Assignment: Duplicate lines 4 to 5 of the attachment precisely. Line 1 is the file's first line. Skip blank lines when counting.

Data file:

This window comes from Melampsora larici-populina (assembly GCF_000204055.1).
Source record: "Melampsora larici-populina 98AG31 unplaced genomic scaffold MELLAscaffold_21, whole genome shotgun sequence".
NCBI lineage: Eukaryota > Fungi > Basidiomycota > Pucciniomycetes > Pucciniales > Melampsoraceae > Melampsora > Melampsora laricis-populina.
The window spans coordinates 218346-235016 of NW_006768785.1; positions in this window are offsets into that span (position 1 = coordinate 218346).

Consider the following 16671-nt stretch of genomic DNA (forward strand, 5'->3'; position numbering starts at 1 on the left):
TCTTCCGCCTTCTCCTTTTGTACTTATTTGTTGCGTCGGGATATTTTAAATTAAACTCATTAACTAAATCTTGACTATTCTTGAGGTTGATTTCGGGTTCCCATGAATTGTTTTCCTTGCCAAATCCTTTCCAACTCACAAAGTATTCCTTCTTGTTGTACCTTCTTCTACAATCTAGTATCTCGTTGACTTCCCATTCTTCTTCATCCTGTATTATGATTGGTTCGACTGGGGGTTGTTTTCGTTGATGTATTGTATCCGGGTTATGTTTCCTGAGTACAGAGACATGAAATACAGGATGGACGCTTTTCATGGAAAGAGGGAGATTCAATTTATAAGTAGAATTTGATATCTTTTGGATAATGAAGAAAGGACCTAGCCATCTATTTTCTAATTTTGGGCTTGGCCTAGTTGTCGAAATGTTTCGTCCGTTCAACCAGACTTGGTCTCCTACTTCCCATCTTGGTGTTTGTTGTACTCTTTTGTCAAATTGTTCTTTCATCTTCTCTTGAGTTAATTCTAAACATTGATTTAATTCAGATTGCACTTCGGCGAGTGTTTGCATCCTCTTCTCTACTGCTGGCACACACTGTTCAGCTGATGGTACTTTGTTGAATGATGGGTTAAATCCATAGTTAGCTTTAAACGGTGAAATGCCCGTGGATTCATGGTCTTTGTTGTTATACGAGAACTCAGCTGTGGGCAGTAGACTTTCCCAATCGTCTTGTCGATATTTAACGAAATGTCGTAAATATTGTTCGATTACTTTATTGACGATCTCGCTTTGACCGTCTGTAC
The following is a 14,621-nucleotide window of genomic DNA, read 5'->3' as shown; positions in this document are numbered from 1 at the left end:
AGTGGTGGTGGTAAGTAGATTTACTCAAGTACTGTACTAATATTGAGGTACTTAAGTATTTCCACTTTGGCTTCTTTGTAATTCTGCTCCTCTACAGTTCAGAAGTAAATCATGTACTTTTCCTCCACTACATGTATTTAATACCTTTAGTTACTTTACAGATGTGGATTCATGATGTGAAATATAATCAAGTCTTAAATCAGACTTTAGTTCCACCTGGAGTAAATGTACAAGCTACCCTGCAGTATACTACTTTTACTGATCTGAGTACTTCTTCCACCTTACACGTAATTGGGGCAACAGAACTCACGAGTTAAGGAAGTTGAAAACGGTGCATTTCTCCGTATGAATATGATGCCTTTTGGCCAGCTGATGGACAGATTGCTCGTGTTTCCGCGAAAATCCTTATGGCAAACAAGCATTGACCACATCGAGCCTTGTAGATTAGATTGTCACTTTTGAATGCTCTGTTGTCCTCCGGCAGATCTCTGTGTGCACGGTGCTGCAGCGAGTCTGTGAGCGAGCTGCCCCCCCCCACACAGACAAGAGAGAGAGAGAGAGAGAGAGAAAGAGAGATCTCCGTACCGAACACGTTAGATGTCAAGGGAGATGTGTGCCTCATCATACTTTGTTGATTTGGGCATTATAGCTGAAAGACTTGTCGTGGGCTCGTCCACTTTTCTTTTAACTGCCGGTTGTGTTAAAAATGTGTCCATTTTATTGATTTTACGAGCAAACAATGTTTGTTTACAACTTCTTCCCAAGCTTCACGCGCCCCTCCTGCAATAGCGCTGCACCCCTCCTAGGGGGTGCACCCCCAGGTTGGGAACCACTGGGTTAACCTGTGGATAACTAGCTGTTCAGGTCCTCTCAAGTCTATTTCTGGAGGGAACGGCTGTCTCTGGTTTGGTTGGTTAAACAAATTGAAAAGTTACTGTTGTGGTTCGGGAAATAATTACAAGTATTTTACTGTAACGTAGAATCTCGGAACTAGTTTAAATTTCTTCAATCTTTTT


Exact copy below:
The window spans coordinates 218346-235016 of NW_006768785.1; positions in this window are offsets into that span (position 1 = coordinate 218346).

Consider the following 16671-nt stretch of genomic DNA (forward strand, 5'->3'; position numbering starts at 1 on the left):